If the data is encoded, central server 308 may direct the data to a bulk decoder 310 via network 320. Bulk decoder 310 may also receive encoded data from, e.g., a live data source 302 or a media archive 304, over network 320. Live data source 302 may transmit encoded data in various data formats such as video, audio, graphics, video conference or other media formats using different protocols. Bulk decoder 310 receives the encoded data from network 320 and decodes the encoded data by reversing the encoding process and placing the data in an appropriate format for playback. Bulk decoder 310 may be a hardware or a software device that decodes data and may be configured to have capabilities for processing various forms of encoding. In one embodiment, bulk decoder 310 may be an application-specific hardware. In another embodiment, bulk decoder 310 may be a general purpose computer.

In one embodiment of the present invention, bulk decoder 310 may be a stand-alone unit, meaning that bulk decoder 310 is not a function provided by central server 308. Bulk decoder 310 transmits the decoded data to an appropriate device such as a user display (e.g., user displays 312, 314 and 316) or a media archive (e.g., media archive 318) through interconnect 322. Media archive 318 may be the same unit as media archive 304 or media archive 306. Other output devices may also be used, for example, speakers.

Additional bulk decoders may be added to the network if additional decoding resources are needed. In other words, the number of bulk decoders may be scalable with respect to the decoding capacity and capability requirements of the system and the decoding capacity and capability of each bulk decoders. As will be described later, each bulk decoder may be configured to accommodate different types of decoders for various data formats. Each bulk decoder may also be configured to handle different load requirements.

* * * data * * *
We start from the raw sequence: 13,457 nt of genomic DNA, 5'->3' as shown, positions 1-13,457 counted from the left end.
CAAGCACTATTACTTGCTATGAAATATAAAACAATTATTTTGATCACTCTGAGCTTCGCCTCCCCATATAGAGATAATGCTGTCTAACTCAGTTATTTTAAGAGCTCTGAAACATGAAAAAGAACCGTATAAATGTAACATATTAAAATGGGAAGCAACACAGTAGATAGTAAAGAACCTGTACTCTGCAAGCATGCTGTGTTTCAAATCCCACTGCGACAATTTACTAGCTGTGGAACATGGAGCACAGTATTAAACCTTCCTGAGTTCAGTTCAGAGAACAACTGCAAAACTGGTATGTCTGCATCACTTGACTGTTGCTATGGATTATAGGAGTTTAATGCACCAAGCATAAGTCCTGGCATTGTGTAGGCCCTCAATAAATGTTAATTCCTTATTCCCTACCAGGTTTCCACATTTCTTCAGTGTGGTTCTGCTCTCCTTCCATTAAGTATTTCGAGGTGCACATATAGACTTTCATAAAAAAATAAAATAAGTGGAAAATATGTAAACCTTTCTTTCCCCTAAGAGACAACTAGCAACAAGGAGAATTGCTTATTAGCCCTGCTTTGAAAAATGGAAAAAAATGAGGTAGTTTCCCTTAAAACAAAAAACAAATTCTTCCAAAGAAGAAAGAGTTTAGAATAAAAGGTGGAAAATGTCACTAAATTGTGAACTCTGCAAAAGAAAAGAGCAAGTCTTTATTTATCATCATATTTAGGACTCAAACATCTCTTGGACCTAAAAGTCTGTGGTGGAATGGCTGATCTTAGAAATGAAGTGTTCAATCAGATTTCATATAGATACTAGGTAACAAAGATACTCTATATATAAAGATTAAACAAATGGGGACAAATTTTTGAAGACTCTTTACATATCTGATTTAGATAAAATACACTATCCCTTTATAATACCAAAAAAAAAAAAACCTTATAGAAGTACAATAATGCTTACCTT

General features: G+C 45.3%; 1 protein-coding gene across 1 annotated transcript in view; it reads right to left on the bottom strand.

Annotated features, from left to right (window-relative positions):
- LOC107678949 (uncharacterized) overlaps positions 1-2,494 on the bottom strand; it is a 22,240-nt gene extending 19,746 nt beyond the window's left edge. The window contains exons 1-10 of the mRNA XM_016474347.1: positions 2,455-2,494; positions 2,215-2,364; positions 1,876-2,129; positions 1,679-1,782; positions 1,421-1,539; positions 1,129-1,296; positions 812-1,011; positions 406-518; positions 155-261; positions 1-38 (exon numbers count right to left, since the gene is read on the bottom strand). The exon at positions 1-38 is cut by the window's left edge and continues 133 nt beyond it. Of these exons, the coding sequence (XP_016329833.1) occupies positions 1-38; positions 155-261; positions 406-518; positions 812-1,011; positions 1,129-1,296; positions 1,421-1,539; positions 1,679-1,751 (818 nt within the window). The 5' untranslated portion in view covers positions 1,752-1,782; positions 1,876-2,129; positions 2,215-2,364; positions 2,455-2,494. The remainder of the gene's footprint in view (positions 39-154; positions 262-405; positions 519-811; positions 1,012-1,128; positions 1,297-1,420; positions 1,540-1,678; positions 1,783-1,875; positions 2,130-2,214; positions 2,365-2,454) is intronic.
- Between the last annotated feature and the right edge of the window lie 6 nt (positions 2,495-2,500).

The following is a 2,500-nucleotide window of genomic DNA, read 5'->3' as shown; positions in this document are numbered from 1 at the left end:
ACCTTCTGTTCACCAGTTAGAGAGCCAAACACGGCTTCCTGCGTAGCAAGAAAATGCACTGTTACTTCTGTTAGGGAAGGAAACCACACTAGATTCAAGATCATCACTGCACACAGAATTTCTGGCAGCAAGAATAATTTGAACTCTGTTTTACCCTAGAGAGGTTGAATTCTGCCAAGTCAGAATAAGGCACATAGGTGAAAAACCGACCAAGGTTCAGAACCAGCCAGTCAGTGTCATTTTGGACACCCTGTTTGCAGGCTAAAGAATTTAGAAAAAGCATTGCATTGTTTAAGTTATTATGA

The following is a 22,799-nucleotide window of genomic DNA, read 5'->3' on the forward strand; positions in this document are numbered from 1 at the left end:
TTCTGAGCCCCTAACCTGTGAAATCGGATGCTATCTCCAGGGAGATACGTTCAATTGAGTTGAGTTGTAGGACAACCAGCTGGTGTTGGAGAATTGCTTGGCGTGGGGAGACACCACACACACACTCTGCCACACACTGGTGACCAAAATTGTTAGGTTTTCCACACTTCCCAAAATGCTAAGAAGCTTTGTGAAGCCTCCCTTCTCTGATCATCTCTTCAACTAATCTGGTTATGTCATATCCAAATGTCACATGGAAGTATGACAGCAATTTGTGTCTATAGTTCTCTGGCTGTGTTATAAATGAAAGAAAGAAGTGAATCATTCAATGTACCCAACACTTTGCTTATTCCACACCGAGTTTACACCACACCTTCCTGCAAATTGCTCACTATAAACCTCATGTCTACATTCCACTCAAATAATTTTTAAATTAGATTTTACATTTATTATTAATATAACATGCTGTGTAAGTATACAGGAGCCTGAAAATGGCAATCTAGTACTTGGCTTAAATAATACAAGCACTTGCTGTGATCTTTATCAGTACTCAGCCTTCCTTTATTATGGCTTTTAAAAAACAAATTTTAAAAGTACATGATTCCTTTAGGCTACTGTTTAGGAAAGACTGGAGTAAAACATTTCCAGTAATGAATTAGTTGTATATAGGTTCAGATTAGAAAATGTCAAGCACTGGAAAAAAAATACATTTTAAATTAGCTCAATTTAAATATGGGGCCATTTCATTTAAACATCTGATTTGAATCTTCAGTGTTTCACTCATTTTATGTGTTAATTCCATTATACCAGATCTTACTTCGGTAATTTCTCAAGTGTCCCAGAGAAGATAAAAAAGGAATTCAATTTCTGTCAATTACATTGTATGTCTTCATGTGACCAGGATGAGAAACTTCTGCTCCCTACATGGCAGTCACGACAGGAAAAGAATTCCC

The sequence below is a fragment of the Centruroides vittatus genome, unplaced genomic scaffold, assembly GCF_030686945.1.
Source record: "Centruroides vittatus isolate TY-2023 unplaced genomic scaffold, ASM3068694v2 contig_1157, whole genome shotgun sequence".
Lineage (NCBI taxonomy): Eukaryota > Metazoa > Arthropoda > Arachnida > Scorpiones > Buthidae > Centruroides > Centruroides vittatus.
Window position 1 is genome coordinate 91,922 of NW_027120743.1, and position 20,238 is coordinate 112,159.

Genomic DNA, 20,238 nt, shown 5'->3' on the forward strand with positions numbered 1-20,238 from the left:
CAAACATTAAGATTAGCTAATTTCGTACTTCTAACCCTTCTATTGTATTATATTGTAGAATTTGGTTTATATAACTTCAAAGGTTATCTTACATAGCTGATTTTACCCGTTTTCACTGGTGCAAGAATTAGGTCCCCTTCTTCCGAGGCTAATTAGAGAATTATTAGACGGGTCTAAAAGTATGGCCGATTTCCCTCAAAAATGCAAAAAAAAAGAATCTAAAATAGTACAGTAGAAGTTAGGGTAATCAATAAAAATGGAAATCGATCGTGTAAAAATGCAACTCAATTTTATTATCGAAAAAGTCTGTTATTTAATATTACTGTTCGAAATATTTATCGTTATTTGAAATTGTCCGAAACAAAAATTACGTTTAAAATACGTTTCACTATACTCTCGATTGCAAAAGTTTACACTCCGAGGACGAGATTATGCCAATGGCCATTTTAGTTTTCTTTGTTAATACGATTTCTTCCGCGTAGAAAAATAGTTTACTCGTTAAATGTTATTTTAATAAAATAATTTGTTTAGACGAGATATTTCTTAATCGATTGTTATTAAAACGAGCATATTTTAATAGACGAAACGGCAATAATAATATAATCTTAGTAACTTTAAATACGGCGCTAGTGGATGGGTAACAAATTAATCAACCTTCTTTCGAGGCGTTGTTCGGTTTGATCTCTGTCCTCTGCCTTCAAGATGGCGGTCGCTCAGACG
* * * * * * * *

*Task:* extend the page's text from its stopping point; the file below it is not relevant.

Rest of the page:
In one embodiment, bulk decoder 310 may be modular to enable plug-and-play. For example, if bulk decoder 310 cannot meet the load requirements, another bulk decoder may be added (e.g., plugged in) to expand the decoding capability of the system. The plug-and-play of additional bulk decoders may be accomplished without disturbing the ongoing operation of the existing decoders because networks are generally more serviceable than, e.g., computer peripheral busses. Therefore, as new load is realized, additional decoding resources may be added to expand the decoding capacity with minimal disturbance to the system.

FIG. 6 shows a unit block diagram of the bulk decoder shown in FIG. 5. In this embodiment, bulk decoder 310 includes a demultiplexer 334 and a multiplexer 342 which are coupled to a central processor 332. Central processor 332 may be located in bulk decoder 310 and may receive commands from central server 308. By having its own processor, bulk decoder 310 may perform the decoding function independently on its own once it receives the decoding command from, e.g., central server 308. In the alternative, central processor 332 may be part of central server 308 (FIG. 5).

Central processor 332 directs demultiplexer 334 to convert data transmissions that contain several intermixed signals into its original separate signals. The demultiplexed signals are transmitted to appropriate decoders 336, 338 and 340 for decoding. For example, decoder 336 may be capable of decoding Moving Pictures Experts Group (MPEG) signals; decoder 338 may be capable of decoding Joint Photographic Experts Group (JPEG) signals; and decoder 340 may be capable of decoding H.261 signals. The number and types of decoders depends on the data format of the signals the bulk decoder needs to process and the load it needs to handle. In some embodiments, bulk decoder may include eight to ten decoders.